Mo Willems is one of our favorite authors. This series is set in Brooklyn, NY, one of the Burroughs in one of our favorite cities.
This is the story of a preschool-age Trixie learning and her favorite bunny toy. It lends itself well to the theme of kindness and what kind actions are, as opposed to unkind. Both are evident through the course of the story.



“K” sound box – the “K” sounds in our box were kangaroo, key, killer whale, kitty, and koala. The other items were thrown is as decoys so the children could say yes or no to the beginning sounds and decide whether or not they went in the sound box.
I really debated using the “killer” whale since our theme was “kindness” last week. Thankfully the kiddos (and parents!) gave me a pass and none of them voiced an objection.


This was an activity for the older children from Enchanted Learning. The older siblings of the preschoolers enjoyed this reading/match activity, and the preschoolers just like writing with the dry-erase markers even if they can’t read.


There were lots of different ways to play at this center last week…
Level 1: Identify the numbers and put them in order using the cards, foam numbers or magnet numbers.
Level 2: Match the cards ~ numbered cards to picture cards or cards to number manipulatives
Level 3: Memory game ~ turn the cards over and have the children find the matching cards.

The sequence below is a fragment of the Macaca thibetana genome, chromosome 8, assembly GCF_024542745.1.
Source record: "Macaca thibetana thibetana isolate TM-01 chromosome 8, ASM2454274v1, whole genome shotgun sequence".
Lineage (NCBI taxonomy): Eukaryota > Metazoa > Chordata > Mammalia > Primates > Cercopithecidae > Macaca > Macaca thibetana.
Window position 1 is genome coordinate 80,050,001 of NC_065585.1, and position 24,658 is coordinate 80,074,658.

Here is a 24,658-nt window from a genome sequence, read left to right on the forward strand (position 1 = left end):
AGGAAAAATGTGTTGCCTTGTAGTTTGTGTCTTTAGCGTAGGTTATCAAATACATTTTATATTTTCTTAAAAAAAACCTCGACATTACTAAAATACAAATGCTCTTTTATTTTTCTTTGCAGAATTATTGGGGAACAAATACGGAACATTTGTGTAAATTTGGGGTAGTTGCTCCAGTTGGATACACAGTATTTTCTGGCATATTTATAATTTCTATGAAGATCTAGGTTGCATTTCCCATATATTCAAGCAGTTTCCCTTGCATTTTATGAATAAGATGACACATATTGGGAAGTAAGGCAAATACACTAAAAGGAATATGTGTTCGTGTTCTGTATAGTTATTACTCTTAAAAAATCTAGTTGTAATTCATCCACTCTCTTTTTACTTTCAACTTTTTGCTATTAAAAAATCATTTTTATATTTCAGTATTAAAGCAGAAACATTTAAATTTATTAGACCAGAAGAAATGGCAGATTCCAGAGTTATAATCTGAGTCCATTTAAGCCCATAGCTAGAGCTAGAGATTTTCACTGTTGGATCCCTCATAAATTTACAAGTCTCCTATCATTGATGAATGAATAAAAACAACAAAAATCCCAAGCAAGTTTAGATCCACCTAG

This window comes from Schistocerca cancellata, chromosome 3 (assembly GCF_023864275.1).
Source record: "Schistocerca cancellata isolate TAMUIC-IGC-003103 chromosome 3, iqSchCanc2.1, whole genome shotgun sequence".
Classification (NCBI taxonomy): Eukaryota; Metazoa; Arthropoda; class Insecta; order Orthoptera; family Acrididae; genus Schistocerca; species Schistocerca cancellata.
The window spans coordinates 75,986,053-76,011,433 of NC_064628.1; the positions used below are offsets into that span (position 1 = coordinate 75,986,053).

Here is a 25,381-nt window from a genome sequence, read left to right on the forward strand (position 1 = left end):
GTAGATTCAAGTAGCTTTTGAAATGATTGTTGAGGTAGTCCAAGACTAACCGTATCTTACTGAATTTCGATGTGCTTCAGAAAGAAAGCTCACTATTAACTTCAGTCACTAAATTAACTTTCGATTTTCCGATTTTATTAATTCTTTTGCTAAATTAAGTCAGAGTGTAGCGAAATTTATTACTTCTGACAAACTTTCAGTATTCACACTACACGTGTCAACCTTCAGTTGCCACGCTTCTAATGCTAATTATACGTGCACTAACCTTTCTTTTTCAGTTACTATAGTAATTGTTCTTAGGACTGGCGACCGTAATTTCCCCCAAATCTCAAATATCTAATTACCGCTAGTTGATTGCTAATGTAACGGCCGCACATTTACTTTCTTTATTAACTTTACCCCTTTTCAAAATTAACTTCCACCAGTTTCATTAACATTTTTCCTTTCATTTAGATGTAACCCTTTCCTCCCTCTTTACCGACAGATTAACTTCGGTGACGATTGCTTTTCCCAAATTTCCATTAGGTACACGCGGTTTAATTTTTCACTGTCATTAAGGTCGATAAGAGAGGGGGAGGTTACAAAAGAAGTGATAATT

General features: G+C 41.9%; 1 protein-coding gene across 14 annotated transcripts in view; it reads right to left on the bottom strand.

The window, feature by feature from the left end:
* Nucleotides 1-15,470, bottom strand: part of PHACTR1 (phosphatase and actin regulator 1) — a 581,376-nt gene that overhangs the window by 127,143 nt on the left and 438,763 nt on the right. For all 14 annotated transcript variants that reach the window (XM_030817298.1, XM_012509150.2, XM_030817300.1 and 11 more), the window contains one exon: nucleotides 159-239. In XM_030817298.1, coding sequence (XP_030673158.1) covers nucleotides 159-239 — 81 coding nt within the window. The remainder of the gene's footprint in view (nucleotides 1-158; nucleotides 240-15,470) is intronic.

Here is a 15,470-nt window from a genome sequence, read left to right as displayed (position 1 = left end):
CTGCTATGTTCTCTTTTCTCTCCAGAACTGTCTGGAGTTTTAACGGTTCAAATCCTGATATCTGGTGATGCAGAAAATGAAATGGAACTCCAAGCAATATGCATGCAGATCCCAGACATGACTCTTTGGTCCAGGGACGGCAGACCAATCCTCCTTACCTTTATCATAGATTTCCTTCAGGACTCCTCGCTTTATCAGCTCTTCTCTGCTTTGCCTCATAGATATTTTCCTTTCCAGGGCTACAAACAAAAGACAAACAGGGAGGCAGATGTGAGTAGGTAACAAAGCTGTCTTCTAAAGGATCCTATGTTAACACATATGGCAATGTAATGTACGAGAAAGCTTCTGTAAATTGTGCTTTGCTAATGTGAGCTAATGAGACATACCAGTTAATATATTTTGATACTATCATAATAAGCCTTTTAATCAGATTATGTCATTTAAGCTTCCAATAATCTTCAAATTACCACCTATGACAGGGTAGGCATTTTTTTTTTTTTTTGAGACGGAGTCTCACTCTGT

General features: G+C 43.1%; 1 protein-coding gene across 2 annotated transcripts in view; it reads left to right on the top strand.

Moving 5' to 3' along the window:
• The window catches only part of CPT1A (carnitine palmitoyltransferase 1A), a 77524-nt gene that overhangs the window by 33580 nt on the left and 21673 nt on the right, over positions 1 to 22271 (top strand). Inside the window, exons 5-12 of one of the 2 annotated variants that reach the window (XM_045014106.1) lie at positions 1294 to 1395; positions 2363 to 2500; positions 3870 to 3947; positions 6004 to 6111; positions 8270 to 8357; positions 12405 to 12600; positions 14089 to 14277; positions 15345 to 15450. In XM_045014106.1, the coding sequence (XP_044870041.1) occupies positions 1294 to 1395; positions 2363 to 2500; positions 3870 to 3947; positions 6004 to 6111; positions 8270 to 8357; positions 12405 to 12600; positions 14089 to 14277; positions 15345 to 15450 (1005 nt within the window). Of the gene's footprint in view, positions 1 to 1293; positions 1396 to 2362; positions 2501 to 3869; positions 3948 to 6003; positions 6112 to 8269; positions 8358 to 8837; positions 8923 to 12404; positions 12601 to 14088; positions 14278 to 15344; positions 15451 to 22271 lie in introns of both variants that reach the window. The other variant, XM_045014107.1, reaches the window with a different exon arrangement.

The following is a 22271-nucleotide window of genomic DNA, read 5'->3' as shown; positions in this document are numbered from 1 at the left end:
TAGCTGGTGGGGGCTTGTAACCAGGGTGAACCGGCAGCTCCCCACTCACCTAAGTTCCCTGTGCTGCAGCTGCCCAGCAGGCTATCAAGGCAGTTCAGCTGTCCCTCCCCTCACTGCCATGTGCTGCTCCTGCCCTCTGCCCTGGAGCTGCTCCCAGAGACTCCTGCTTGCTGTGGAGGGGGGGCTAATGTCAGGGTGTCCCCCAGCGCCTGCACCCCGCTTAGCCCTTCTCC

These are cards that I printed with pictures from the Internet. I specifically chose images that represented children of different ages and skin tones. I feel as if normalizing variety in shape, size and color is part of teaching kindness.



This was another activity that leant itself to the idea, “we are all the same and we are all different”. Some of the children put their thumbprints on our card, so they could see everyone has finger prints. Then we could point out how although each print is different, every human can benefit from kindness.



ARTS & CRAFTS ~ Make & Take
We took paper chain dolls to the next level with markers and stickers. Although each doll was the same shape, the children had the opportunity to personalize each cut-out. The lesson here was, “we are all the same and we are all different”.



We finish our Preschool Playdate with a sharing time: each child that wants to share gets to say what (s)he enjoyed the most about the morning.  We close with a good-bye song where children are welcome to give hugs.  It helps to set a formal end to the time together so that parents have a clear reason to insist that it’s time to go if they have somewhere to be afterwards.

Come back next week to see the “Teddy Bear” Playdate we are having today in honor of Take Your Teddy Bear to Work Day.  We are modifying it to “Take Your Teddy Bear to Playdate Day”.

See you next Thursday!  Thanks for stopping by. 🙂